If we want to keep climate warming below 2°C, we will basically have to reduce our direct and indirect emissions to zero within a few decades. This is going to be a real challenge for governments and companies. They will have to figure out where to get sufficient, affordable energy to keep their infrastructure, their transportation, their services and their factories running, and to keep growing their food. This is going to take time. But of course we don’t have to sit around waiting, there are plenty of ways in which we can help as individuals. Which lessons can we learn from the above figures, how can we start reducing our carbon footprint as individual consumers and employees? The main categories we can influence directly are consumption goods, mobility and our direct energy use at home and at work. There are several things you should consider, if you want to significantly reduce your greenhouse gas emissions:
In many countries, saving energy at home is a high-profile issue. But energy savings at work often receive a lot less attention. In many offices the heating or climate control is turned on night and day, computers are never switched off, and perfectly functional equipment is replaced every few years, even when this is not strictly needed. As we spend a lot of our time at work, our energy use and CO2-emission at work is often higher than at home. Maybe now is a good time to start discussing this in your organisation.
If you own or regularly use a car, only use it when really necessary. If you live in a country with decent public transport, consider taking the train or the bus to work. Work from home on a regular basis, if your job allows it. For some odd reason it is generally considered normal that employees come to work by car, even in companies that consider themselves “sustainable”. Likewise, it is generally considered acceptable that we drive several hours just to visit a client or attend a meeting. Such trips easily amount to several hundred kilometres, and the average car emits 20 kg CO2-eq. per 100 km. In other words, driving for 2-3 hours can easily double your greenhouse gas emissions on a given day. The same trip by a combination of train and bus (or folding bicycle), easily emits a factor 5 less carbon and is very doable in countries such as The Netherlands. This has the added advantage that you can work on the train. Of course, using public transport isn’t always a viable option for attending meetings. As an alternative, you may want to research the possibilities of conference calls or video conferencing. Current-day technology makes this almost trivial on any laptop, smart phone or tablet.6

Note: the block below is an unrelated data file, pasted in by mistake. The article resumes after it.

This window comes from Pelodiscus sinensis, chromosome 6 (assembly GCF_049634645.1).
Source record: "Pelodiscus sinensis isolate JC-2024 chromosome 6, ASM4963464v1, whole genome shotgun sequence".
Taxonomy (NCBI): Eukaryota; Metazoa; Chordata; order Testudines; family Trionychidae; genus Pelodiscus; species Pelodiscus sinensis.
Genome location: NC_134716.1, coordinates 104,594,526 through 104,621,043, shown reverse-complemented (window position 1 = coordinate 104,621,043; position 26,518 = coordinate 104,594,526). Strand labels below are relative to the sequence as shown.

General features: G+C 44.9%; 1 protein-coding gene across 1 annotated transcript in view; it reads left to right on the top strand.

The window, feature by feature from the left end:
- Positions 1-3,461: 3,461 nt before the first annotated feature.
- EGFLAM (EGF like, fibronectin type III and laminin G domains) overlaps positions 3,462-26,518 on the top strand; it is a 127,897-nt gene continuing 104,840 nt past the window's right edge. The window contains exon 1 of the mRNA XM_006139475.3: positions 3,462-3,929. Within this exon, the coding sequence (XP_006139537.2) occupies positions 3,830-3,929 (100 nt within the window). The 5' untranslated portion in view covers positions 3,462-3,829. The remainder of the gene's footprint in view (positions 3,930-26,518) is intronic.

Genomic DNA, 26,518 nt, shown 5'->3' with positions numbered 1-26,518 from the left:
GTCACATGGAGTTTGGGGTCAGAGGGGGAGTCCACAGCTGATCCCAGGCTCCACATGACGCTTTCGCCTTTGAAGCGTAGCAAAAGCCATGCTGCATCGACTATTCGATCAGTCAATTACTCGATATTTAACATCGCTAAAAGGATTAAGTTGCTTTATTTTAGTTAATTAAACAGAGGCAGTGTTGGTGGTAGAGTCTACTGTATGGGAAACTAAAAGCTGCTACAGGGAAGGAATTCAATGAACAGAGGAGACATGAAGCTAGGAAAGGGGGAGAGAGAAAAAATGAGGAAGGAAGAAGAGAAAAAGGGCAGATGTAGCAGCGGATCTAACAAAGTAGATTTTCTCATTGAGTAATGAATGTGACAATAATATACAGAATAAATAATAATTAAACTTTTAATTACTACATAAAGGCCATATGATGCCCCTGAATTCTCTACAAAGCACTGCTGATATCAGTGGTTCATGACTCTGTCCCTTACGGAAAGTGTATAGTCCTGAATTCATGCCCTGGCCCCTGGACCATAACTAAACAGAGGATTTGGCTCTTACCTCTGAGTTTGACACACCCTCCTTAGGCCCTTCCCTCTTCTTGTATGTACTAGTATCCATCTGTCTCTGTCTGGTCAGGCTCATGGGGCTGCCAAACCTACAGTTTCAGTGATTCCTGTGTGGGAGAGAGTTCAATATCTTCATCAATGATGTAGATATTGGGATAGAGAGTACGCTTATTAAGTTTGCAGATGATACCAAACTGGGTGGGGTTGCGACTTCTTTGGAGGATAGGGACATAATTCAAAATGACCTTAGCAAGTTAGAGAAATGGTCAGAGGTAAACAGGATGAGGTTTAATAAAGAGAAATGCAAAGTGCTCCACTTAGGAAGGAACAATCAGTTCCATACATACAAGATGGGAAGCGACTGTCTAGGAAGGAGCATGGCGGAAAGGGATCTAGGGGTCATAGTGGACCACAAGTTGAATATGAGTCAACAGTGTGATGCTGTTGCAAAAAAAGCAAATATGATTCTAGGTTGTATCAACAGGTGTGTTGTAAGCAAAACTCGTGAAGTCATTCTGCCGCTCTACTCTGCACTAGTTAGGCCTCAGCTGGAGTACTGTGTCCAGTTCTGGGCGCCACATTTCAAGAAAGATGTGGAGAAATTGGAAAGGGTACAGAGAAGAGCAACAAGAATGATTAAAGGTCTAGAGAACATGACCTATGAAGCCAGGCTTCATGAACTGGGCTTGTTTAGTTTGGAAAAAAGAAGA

For holidays, the distance you travel has a much greater impact than the form of transport you choose. If you do want to travel to far-away places, consider making one longer trip (e.g. a few weeks), rather than several separate short trips. Even better, consider destinations that aren’t so far away. And for distances up to a few hundred kilometres, the impact of travelling by train or bus is much less than that of travel by car or plane.
If your climate has cold winters and especially if you live or work in an old building, consider investing in insulation and an upgrade of the heating system. Even small modifications can have a large effect on energy use. In some cases you can already save around a third on heating energy by simply closing cracks and gaps, tweaking your central heating and lowering the thermostat by a few degrees when you’re in bed or away from home. Such measures can save you a lot of money, with just a few hours of work and almost no material. But if you’re able to invest a bit more, insulating your outer walls and ceiling/roof can have a huge impact on your energy bills. If you’re putting up a new building, or are planning a renovation, consider insulation as well as floor- or wall-heating. A large heating surface is more efficient and comfortable than using a radiator, and the lower water temperature will make it easier to install a heat pump at some point. A heat pump is basically a fridge in reverse: it extracts heat from the ground, water or air outside, and uses this to heat your house or workplace. In theory, a heat pump can be up to 3-4 times more efficient than using natural gas or an electrical radiator for heating7, especially when combined with a thermal solar-collector and a heat-buffer. Moreover, a heat-pump can also function as a cooling-system in summer.